Canku Ota - A Newsletter Celebrating Native America
July 29, 2000 - Issue 15

In Her Grandfather's Footsteps
Teen-ager Embraces Famous Family Ties
by Tom Meagher, Journal-World Reporter
photo by Earl Richardson,
The granddaughter of long-incarcerated American Indian icon Leonard Peltier has become an activist in her own right.

Alex Peltier, 16, granddaughter of Leonard Peltier, recently spent two weeks in Nicaragua inspecting working conditions and human rights activism. Peltier is pictured with a painting of her imprisoned grandfather.

An incoming junior at Free State High School, 16-year-old Alex Peltier spent two weeks this summer in Central America as a part of a trip planned by the Washington, D.C.-based group Witness for Peace.

"I went to Nicaragua with a delegation of 24 teens and four adults," she said. "We went there to see what we can do here in America (for the people there)."

Staying with families and meeting farmers in the countryside around the capital of Managua, the group explored conditions facing the nation's downtrodden.

"There was a lot of trash there and no garbage men," Peltier said. "There were kids who couldn't go to school and kids who worked to pay for school. In one part, they had 20-foot holes they had to climb down into to go to the bathroom."

Peltier learned about the trip through one of her grandfather's attorneys.

In 1977, Leonard Peltier was convicted of murdering two FBI agents in a standoff at the Pine Ridge Indian Reservation in South Dakota.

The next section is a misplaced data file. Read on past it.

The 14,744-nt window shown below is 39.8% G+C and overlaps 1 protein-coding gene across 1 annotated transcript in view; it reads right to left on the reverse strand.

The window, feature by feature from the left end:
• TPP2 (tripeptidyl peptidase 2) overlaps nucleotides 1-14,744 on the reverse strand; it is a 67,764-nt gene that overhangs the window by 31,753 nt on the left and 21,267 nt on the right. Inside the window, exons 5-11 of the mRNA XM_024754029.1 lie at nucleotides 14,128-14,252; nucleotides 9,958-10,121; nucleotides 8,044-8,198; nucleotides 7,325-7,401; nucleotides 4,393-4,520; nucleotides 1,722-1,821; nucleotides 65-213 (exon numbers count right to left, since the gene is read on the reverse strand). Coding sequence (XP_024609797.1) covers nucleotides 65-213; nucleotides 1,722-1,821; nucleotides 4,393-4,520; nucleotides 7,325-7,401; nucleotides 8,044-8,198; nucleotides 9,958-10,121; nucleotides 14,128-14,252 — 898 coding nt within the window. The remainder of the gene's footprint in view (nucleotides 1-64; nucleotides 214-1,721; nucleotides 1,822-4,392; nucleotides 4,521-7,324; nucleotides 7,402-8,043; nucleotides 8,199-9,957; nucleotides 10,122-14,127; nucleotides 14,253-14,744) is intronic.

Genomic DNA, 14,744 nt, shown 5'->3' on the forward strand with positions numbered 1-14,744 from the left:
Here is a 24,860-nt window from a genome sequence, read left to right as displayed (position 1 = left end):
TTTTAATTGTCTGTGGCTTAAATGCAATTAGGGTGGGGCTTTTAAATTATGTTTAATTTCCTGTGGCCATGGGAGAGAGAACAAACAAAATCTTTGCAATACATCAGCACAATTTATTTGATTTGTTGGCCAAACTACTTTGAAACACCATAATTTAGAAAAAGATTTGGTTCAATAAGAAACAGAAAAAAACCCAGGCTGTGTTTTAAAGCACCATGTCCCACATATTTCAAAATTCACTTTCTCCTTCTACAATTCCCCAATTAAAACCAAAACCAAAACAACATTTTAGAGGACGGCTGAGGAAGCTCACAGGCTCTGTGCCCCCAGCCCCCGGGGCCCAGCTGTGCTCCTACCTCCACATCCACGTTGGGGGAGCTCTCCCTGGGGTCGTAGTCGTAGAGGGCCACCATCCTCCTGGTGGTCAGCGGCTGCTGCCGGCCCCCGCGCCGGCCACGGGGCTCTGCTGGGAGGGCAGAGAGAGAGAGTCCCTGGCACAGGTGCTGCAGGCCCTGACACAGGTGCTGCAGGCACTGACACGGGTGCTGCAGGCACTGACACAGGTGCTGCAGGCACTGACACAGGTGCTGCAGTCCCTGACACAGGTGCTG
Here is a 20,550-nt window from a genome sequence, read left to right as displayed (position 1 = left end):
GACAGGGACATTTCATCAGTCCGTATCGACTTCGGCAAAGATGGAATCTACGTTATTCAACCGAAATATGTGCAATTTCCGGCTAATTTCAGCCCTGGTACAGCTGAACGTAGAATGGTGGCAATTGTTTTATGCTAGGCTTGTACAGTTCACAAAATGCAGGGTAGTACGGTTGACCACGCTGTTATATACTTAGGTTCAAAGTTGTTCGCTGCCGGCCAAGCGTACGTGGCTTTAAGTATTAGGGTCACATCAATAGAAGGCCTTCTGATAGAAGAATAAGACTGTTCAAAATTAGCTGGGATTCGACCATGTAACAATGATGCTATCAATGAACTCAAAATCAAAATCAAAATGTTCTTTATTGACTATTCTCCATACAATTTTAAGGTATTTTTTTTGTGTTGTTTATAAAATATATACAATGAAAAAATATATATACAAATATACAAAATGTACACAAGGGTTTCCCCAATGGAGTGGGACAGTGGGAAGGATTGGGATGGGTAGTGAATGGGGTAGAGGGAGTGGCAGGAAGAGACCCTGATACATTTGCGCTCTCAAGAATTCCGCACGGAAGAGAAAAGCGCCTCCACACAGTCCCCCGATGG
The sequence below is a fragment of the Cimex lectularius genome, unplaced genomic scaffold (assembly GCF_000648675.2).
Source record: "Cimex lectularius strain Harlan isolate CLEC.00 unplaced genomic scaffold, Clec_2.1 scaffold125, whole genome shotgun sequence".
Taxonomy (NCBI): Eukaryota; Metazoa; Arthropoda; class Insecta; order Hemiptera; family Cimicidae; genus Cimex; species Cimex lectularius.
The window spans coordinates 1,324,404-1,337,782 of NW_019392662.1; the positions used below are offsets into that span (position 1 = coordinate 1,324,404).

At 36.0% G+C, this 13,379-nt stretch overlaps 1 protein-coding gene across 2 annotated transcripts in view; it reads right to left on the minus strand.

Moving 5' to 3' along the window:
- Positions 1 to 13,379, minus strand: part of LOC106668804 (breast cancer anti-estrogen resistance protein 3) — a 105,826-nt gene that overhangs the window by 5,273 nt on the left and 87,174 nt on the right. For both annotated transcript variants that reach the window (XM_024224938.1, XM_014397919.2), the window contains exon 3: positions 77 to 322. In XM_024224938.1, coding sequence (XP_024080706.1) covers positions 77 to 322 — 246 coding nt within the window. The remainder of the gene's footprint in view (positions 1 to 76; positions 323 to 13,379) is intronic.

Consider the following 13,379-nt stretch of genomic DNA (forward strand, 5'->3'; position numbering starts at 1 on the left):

Many of his supporters contend he was not guilty of the shooting and should be freed from the federal penitentiary in Leavenworth. Fierce opposition from the FBI, however, has helped keep him imprisoned.

Alex, the daughter of Leonard Peltier's daughter, has lived in Lawrence off and on for the past seven years. She speaks quietly about growing up in the shadow of her grandfather's imprisonment.

"I was pretty aware of it when I was a kid. I first met him when I was seven. Me and my brothers went in (to the prison) and he was laughing, but you could tell he was sad," she said. "It's hard when there are prison guards there watching you."

Peltier hopes to attend college and start a career as a film actress after she finishes high school.

She said many of her peers fail to recognize her famous name.

"There are some teens from my classes that used to come and help (in the defense committee's office), but a lot of teens don't even know who he is," Peltier said. "It hurts when people say he's not innocent, and that upsets me."

Last October, she traveled to Washington, D.C., for a rally urging the president to free her grandfather. This October, she will go back with others from the Nicaraguan delegation to inform congressmen of the conditions there.

"If you walk down the street, you always see army people with machine guns," she said. "The family we were staying with said don't wear any jewelry because there are gangs out with knives and guns."

Mainly, she hopes the U.S. government will recognize not only her grandfather's innocence, but also the mistreatment of Nicaraguans.

"We talked to some people that work in sweatshops," she said. "They lived in warehouses, and when hurricanes came, the government moved them, promising their own house and land. Now they live in tiny houses made of metal bars and bags for walls with tin roofs."



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